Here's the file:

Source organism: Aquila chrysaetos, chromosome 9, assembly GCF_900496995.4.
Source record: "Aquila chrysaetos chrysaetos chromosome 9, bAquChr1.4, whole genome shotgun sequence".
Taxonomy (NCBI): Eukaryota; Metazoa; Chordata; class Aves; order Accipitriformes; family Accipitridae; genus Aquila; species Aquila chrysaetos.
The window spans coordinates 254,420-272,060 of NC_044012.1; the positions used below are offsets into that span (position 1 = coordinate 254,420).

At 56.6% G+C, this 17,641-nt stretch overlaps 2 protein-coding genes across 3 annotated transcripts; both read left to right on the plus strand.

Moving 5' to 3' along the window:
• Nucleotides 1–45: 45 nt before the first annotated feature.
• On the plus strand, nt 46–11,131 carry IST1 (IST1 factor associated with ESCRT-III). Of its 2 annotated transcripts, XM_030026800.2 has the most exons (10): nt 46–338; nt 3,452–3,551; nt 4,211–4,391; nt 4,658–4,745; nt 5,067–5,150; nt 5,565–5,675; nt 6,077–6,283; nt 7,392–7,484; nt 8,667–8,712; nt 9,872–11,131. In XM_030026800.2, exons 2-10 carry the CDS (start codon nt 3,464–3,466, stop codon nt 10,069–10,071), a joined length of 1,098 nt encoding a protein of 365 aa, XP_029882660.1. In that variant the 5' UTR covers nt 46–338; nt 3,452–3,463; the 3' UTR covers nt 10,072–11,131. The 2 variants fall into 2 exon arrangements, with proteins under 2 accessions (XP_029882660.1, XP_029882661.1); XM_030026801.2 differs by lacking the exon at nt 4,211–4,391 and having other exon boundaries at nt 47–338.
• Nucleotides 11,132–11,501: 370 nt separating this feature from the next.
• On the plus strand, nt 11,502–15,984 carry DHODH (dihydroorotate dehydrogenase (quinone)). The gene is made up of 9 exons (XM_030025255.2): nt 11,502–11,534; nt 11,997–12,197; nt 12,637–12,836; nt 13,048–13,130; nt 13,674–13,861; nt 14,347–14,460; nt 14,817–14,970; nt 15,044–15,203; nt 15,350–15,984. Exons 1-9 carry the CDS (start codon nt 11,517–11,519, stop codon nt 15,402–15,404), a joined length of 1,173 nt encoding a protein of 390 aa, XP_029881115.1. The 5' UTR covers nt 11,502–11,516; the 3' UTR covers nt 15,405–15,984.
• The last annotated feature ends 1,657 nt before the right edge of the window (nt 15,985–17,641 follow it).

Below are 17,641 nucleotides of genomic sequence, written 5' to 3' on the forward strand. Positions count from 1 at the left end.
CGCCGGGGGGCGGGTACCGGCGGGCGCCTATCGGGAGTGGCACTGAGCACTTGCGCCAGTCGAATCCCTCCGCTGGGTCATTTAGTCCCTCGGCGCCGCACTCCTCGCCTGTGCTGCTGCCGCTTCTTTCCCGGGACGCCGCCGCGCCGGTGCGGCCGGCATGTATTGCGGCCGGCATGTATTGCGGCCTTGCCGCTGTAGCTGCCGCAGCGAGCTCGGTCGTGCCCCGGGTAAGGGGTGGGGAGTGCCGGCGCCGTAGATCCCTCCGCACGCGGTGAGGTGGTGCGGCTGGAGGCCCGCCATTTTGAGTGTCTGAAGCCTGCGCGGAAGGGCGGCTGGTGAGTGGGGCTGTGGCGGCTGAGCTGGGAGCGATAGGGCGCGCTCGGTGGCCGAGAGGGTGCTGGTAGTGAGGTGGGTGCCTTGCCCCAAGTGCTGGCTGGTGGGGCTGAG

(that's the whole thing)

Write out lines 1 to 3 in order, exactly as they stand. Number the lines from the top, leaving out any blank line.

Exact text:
Source organism: Aquila chrysaetos, chromosome 9, assembly GCF_900496995.4.
Source record: "Aquila chrysaetos chrysaetos chromosome 9, bAquChr1.4, whole genome shotgun sequence".
Taxonomy (NCBI): Eukaryota; Metazoa; Chordata; class Aves; order Accipitriformes; family Accipitridae; genus Aquila; species Aquila chrysaetos.